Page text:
The AJA Management Committee undertakes a three yearly strategic planning process involving the editors, and representatives from the Editorial Board and the journal partners (Aged and Community Services Australia, Australian and New Zealand Society for Geriatric Medicine, Australian Association of Gerontology, and Council on the Ageing). Several sources of information (such as, journal statistics, author surveys, editor perspectives, and strengths/weaknesses/opportunities/threats (SWOT) analyses) are used to explore journal performance, progress against agreed past action lists, emerging issues, and future aspirations for the AJA. One of the obvious indicators of journal performance is Impact Factor, and since achieving Thomson ISI (Institute for Scientific Information) listing, the Journal has been on an increasing Impact Factor trajectory, debuting at 0.319 in 2009 (24 out of 25 gerontology journals according to Thomson Web of Science 2008 JCR Social Science Edition), and advancing to 0.940 by 2013 (16 out of 30 gerontology journals according to Thomson Web of Science 2012 JCR Social Science Edition). Other indicators of the rising profile of the Journal are the increasing number of international submissions over the past few years (in 2012, 38% of submissions were from outside Australasia, an increase of 3% above 2011 submissions) (Wiley, personal communication, 2012), and the increasing international readership (in 2012, 59% of online downloads were from outside Australasia; Wiley, personal communication, 2012). These external indicators describe a strengthening journal that is continuing to expand its horizons.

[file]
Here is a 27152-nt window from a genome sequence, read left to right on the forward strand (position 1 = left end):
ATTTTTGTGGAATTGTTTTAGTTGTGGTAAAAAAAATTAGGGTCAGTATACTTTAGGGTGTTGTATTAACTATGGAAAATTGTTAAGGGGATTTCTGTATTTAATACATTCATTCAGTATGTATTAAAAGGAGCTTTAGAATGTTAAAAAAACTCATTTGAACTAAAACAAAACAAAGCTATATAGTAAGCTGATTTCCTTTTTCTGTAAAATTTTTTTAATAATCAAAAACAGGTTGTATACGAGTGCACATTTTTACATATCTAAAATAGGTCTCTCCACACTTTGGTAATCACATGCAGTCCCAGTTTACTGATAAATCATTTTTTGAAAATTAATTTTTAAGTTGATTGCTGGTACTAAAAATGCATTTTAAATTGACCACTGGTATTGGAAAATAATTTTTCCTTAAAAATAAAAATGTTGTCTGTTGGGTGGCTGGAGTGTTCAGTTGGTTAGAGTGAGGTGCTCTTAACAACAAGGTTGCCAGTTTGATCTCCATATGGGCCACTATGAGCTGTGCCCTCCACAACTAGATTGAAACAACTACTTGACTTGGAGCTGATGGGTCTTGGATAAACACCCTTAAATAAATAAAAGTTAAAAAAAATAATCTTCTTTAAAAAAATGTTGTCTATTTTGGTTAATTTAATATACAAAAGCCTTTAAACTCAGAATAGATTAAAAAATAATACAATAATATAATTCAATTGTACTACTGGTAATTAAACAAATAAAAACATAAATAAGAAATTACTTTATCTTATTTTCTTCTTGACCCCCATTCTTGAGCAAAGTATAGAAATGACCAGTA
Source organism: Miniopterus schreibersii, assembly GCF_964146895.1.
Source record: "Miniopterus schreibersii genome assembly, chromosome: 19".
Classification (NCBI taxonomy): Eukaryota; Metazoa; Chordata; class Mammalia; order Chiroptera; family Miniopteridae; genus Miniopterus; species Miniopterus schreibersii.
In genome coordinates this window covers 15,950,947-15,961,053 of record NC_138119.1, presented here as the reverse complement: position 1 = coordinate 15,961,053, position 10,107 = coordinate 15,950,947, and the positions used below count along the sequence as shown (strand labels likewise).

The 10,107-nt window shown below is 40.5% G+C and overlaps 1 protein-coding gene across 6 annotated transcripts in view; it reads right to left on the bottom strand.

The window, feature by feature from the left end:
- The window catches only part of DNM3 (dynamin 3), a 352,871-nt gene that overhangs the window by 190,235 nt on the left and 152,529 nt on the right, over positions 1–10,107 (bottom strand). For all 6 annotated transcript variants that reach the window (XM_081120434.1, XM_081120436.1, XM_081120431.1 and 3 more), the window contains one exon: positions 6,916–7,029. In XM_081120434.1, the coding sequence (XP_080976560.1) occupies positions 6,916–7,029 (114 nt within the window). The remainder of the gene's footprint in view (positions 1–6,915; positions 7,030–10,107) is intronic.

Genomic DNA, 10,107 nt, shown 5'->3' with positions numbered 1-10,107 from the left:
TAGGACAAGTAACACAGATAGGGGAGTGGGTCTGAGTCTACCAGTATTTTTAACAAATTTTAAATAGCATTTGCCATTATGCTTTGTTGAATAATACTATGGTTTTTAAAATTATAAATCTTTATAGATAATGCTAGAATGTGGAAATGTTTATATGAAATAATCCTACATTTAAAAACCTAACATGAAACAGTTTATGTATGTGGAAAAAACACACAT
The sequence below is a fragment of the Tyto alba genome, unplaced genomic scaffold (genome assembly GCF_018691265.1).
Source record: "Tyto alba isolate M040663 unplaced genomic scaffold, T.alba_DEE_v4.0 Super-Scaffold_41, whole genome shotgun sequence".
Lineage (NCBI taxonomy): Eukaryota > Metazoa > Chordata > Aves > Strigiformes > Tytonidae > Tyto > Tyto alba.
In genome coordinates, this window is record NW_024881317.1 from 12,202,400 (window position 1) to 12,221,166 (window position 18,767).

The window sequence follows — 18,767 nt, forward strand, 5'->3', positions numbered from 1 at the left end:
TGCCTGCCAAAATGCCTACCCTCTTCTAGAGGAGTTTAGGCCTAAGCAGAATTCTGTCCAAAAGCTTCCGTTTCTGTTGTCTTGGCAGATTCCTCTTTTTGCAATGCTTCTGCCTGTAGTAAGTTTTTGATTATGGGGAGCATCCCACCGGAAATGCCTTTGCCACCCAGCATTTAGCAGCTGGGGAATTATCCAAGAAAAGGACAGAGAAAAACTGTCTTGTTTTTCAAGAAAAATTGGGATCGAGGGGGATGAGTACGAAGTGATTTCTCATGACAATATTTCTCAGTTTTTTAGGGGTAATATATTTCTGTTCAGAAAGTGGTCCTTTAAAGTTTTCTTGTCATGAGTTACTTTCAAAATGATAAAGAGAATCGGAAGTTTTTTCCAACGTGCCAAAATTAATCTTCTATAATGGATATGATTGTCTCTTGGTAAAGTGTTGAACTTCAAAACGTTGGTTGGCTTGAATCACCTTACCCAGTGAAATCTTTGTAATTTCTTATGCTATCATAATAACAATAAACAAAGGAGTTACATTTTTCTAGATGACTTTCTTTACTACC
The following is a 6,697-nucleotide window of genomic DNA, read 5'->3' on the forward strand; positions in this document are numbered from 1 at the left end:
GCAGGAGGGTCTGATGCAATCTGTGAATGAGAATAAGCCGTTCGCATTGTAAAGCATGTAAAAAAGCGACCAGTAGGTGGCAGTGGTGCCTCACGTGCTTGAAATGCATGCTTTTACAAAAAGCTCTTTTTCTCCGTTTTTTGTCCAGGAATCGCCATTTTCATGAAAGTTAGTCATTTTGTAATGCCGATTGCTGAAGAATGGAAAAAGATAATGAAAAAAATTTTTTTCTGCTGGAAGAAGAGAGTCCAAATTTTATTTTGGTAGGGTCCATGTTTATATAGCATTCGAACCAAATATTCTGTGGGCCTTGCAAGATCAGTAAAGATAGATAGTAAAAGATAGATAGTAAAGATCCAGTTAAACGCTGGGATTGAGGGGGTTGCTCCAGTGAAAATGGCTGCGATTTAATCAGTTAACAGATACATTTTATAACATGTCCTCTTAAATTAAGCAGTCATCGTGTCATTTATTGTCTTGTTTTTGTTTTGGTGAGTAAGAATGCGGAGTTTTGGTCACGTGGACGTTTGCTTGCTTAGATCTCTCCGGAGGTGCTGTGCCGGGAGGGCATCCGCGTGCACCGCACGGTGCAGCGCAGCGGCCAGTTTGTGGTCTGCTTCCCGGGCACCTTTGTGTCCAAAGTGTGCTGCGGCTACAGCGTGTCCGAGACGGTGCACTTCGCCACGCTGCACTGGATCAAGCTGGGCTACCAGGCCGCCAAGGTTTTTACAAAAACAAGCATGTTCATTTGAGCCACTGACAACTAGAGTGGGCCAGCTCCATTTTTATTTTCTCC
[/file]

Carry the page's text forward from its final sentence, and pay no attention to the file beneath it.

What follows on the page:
One of the important sources of information for the AJA 2012 strategic planning process was a survey of authors' views on the AJA and their motivations for publishing in the AJA. The survey identified some myths about the AJA which were reported, and hopefully dispelled, in an editorial published in the December 2012 issue of AJA [2], but are worth revisiting here. First, the perception that it is easy to publish papers in the AJA is not correct. The AJA currently has a rejection rate of above 70%, so our standards for acceptance for publication are very high. Second, the perception that the AJA is only a medical journal and is not friendly to the social sciences is clearly debunked by the results of the thematic analysis outlined earlier. The AJA publishes papers about human ageing from many disciplines, and includes quantitative, qualitative and mixed-methods research. In 2012, a specialist Social Science Associate Editor was recruited to AJA to increase the qualitative expertise of the Editorial Team and to ensure appropriate coverage of these submissions. Interestingly, the two major factors that authors reported would increase their submissions to the AJA are also of major importance to the journal: increasing the Impact Factor and decreasing the publishing lead time. A continuing aspiration for the AJA is to achieve an Impact Factor beyond 1.0, which would position it as one of the leading ageing journals internationally. The lead time to publishing has been a strong focus of the AJA Management Committee, and strategies used to decrease this have included increasing the rejection rate and increasing the number of pages per issue. While these strategies have assisted us to manage the journal's lead time, they have been unsuccessful at reducing it within the context of increasing submissions to the AJA: the number of submissions has risen from under 100 per annum in 2009 to over 180 in 2012. There is the potential to increase the number of print issues, if submissions continue to rise at this rate. Another strategy to reduce publication lead time is to make papers available online; since 2010, AJA has provided an Early View online service, where papers are published online and are citable within four months of acceptance.